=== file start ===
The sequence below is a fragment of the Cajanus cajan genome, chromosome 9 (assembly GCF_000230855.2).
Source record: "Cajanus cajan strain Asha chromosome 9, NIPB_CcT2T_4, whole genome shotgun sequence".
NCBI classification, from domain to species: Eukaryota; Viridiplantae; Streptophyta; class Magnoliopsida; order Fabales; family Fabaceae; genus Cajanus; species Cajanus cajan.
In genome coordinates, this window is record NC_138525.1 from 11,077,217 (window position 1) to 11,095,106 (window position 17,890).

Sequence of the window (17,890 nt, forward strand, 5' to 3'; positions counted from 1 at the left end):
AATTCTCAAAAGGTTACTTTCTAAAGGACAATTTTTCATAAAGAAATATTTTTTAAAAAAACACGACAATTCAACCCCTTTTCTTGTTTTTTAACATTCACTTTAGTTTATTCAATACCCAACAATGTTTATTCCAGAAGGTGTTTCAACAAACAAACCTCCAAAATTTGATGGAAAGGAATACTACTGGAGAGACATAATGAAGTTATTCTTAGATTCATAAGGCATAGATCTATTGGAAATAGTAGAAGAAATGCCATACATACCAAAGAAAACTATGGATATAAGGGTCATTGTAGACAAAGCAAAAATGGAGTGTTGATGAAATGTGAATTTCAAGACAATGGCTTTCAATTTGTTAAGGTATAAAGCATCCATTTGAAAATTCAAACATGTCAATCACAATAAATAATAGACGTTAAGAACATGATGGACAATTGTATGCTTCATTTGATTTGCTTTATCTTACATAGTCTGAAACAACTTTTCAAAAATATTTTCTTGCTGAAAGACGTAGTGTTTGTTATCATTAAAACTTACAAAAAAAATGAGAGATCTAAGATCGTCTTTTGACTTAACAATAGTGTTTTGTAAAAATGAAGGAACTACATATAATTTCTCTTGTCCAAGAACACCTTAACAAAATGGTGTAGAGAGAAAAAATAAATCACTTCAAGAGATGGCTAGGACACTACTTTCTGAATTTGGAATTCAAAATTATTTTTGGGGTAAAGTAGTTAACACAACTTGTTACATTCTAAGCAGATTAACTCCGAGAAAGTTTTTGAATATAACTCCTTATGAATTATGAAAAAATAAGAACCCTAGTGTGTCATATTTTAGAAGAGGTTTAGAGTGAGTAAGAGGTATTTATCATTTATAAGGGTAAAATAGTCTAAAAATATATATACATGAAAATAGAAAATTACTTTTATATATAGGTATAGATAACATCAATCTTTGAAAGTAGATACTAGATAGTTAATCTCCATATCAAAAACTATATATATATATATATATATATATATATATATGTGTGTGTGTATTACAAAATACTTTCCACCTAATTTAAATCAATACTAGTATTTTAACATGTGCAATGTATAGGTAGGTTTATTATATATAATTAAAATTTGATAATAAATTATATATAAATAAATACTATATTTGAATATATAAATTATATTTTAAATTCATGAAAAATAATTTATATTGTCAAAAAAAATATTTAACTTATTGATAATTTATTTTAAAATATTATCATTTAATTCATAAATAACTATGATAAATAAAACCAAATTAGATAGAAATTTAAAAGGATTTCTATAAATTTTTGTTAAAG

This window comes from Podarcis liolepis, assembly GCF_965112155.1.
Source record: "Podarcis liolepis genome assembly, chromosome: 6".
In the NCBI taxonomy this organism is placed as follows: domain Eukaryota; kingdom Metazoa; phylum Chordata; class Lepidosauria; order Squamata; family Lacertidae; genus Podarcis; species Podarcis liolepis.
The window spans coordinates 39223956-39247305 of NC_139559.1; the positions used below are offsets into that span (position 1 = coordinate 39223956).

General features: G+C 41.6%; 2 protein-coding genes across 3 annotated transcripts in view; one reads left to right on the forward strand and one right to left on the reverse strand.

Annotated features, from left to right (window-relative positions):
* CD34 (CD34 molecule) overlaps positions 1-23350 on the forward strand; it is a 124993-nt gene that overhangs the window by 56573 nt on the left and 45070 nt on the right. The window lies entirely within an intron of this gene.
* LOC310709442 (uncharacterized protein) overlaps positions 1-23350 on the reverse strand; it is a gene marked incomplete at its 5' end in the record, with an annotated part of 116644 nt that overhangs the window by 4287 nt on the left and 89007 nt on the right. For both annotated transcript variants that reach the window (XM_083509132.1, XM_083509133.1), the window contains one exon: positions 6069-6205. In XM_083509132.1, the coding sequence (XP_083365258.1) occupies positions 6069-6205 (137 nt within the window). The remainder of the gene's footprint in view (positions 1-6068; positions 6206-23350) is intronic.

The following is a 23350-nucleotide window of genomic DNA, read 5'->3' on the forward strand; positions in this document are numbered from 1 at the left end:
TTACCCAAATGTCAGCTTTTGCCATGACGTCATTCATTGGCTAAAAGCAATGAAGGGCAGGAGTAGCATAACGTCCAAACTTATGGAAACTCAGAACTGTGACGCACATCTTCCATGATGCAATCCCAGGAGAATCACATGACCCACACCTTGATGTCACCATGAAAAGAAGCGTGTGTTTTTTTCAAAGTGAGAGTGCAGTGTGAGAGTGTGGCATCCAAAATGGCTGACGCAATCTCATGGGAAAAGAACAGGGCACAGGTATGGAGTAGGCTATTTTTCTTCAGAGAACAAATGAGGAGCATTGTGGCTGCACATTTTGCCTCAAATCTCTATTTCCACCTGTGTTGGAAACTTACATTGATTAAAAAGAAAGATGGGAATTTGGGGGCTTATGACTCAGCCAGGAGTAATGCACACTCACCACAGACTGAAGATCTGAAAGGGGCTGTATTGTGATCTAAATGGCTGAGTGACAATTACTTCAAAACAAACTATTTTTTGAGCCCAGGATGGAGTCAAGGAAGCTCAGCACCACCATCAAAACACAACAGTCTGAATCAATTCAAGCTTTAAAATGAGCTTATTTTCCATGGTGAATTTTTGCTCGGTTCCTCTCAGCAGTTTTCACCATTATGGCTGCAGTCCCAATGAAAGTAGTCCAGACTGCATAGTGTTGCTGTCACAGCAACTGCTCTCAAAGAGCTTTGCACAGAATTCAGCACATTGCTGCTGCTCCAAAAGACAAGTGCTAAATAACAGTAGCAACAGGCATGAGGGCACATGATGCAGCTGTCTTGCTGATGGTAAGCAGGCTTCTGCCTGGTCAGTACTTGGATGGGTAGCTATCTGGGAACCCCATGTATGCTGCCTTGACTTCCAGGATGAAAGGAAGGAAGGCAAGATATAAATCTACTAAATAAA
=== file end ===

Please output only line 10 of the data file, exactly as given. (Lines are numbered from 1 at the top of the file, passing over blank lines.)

The window spans coordinates 39223956-39247305 of NC_139559.1; the positions used below are offsets into that span (position 1 = coordinate 39223956).